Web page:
Shark Species

Small sharks – list of small sharks

Sharks are the top predators in the world’s oceans, but the truth is that not all of them are big. In fact, some sharks are so small that they can fit inside a glass of water and within the palm of your hand. The following list shows the world’s smallest sharks.

  1. Dwarf lantern shark
  2. Pale Catshark
  3. Panama Ghost Catshark
  4. Atlantic Ghost Catshark
  5. Green lantern shark
  6. Pygmy Shark
  7. African lantern shark
  8. Broad nose Catshark
  9. Spined Pygmy Shark

1: Dwarf lantern shark

The dwarf lantern shark is known to be the tiniest of all shark species. With a maximum length of 20 cm, it can easily fit inside a human hand.

The Dwarf Lantern shark is also bioluminescent, meaning, like other deep-sea fish, it can grow in the dark to trick its prey. Despite being the smallest sharks in terms of length, these miniature predators are ready and able to live up to their fearsome reputation, primarily due to their ferocious temperament but also due to the fact that their diminutive size makes them difficult to detect when they’re lurking in shallow waters waiting to ambush their prey.

2: Pale Catshark

Pale catfish are deep-water fish that measure 21 centimeters in length and can be found in Indonesian waters at a depth of 2148 feet. As well as being referred to as the sandy dogfish or secondary dogfish, the pale catshark looks exactly like the Catshark. These sharks are scarce, only one Pale Catshark has ever been caught, so there is not much information about them.

3: Panama Ghost Catshark

Sharks of the Panama Ghost family measure 9 inches in length, making them the third smallest species. Due to their only location in the Pacific Ocean, they are known as Panama fish. It is a deep-water fish that lives 3000-3198 feet deep in the sea.

4: Atlantic Ghost Catshark

With a length of 9.25 inches, Atlantic Ghost Catshark is known to be the fourth smallest shark species. It is a deep-water shark that lives in the Eastern Atlantic around the Portuguese island at depths between 1,830 and 4,800 feet. These sharks are brown in color and eat small bait fishes.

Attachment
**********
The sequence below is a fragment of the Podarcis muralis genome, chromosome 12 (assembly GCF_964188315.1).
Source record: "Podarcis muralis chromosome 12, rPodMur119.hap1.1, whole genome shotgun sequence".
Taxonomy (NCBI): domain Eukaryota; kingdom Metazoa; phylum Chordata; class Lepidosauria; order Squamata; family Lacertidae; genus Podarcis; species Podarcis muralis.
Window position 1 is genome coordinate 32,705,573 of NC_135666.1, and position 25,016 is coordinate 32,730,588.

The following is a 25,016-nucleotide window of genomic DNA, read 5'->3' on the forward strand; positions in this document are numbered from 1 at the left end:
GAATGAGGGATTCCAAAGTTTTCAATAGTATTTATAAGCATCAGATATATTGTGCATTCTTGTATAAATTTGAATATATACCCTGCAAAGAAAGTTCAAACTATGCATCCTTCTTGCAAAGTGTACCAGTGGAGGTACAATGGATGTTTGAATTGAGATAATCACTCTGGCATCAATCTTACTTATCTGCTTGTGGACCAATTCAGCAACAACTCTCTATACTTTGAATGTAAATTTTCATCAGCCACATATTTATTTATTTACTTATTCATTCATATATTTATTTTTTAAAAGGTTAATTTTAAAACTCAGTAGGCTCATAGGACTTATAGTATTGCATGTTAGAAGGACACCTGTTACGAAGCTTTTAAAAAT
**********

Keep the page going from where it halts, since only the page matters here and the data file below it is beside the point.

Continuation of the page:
5: Green Lantern shark

In this list of small shark species, the Green Lanternshark is ranked fifth. This species lives at a depth of 1,150 feet on the Atlantic coast and measures 10 inches long. It is a small, brown or grey-brown shark with large, conspicuous black spots and a luminous green marking on its belly. The green lanternshark is a nocturnal predator that feeds on small bony fishes and invertebrates. It is of no commercial importance but is sometimes caught as bycatch by trawl fisheries.

6: Pygmy Shark

The Pygmy Shark is a small, deep-sea shark that is found in tropical and temperate waters around the world. The average size of a Pygmy Shark is about 30 cm (12 in), with the largest recorded individual being just over 50 cm (20 in). The Pygmy Shark is a predator, feeding primarily on small fishes and squid. They can be found 4900-6000 feet deep in the sea. They use their bioluminescent organs along their stomach to hunt and catch their prey. They eat krill and small fish.

7: African Lantern shark

The African lanternshark (Etmopterus polli) is a little-known type of dogfish shark. It is a small shark, growing to a maximum length of 20 inches. It is brownish-black in color, with a paler underside.

Not much is known about their biology, but they use ovoviviparous reproduction and light-producing photophores on their body to help them see in the dark.

8: Broadnose Catshark

The Broadnose Catshark (Scyliorhinus canicula) is a small, bottom-dwelling shark found in the northeast Atlantic Ocean and the Mediterranean Sea. Like other catsharks, the Broadnose Catshark is a nocturnal predator, feeding on small bony fish, squid, and crustaceans. This shark is very poorly understood, and only one immature specimen has been discovered. They are oviparous and have similar physical traits and behavior to Ghost Catshark.

9: Spined Pygmy Shark

The Spined Pygmy Shark lives 660-1,600 feet deep in upper continental shelves in almost every ocean except the Antarctic. The Spined Pygmy Shark feed on bony fish and squid-like lanternfish by migrating vertically and hunting them at night.

Spined Pygmy Shark has a lean, cigar-shaped body with a pointed snout. They are dark black to brown in color and have numerous bioluminescent organs on their ventral surface called photophores. This shark is not endangered and has no economic value.

Conclusion

Small sharks are very different from big sharks in their size and eating habits. Small sharks are considered harmless, whereas big sharks are aggressive and dangerous. These small sharks can easily fit in your hand. All these small sharks are different and unique in their way. The smallest sharks are generally found in deep waters and are rarely seen by humans. These small species of sharks have been recorded as little as 8 inches long, and as they live in deep waters, they are largely protected from modern-day fishing methods.

About the author

Ameer Hamza